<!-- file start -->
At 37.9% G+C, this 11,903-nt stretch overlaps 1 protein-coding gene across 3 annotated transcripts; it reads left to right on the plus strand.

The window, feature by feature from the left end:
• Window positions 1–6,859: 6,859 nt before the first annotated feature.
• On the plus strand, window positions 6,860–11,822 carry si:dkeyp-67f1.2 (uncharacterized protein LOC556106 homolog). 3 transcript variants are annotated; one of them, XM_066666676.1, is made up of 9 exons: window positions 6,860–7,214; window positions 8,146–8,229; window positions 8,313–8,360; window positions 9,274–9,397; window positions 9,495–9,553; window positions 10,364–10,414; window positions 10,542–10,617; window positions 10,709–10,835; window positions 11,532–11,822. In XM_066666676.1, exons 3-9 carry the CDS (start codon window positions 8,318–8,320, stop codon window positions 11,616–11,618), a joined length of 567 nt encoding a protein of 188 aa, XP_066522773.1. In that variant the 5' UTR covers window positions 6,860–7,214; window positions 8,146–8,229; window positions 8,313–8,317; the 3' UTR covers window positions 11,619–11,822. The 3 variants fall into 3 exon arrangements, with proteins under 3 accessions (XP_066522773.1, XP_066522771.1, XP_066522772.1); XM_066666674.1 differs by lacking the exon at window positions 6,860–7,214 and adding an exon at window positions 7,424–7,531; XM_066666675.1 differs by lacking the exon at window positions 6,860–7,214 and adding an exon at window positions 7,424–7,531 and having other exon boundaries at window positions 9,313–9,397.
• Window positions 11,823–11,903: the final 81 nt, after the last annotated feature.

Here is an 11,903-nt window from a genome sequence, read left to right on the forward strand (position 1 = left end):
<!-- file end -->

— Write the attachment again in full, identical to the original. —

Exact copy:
At 37.9% G+C, this 11,903-nt stretch overlaps 1 protein-coding gene across 3 annotated transcripts; it reads left to right on the plus strand.

The window, feature by feature from the left end:
• Window positions 1–6,859: 6,859 nt before the first annotated feature.
• On the plus strand, window positions 6,860–11,822 carry si:dkeyp-67f1.2 (uncharacterized protein LOC556106 homolog). 3 transcript variants are annotated; one of them, XM_066666676.1, is made up of 9 exons: window positions 6,860–7,214; window positions 8,146–8,229; window positions 8,313–8,360; window positions 9,274–9,397; window positions 9,495–9,553; window positions 10,364–10,414; window positions 10,542–10,617; window positions 10,709–10,835; window positions 11,532–11,822. In XM_066666676.1, exons 3-9 carry the CDS (start codon window positions 8,318–8,320, stop codon window positions 11,616–11,618), a joined length of 567 nt encoding a protein of 188 aa, XP_066522773.1. In that variant the 5' UTR covers window positions 6,860–7,214; window positions 8,146–8,229; window positions 8,313–8,317; the 3' UTR covers window positions 11,619–11,822. The 3 variants fall into 3 exon arrangements, with proteins under 3 accessions (XP_066522773.1, XP_066522771.1, XP_066522772.1); XM_066666674.1 differs by lacking the exon at window positions 6,860–7,214 and adding an exon at window positions 7,424–7,531; XM_066666675.1 differs by lacking the exon at window positions 6,860–7,214 and adding an exon at window positions 7,424–7,531 and having other exon boundaries at window positions 9,313–9,397.
• Window positions 11,823–11,903: the final 81 nt, after the last annotated feature.

Here is an 11,903-nt window from a genome sequence, read left to right on the forward strand (position 1 = left end):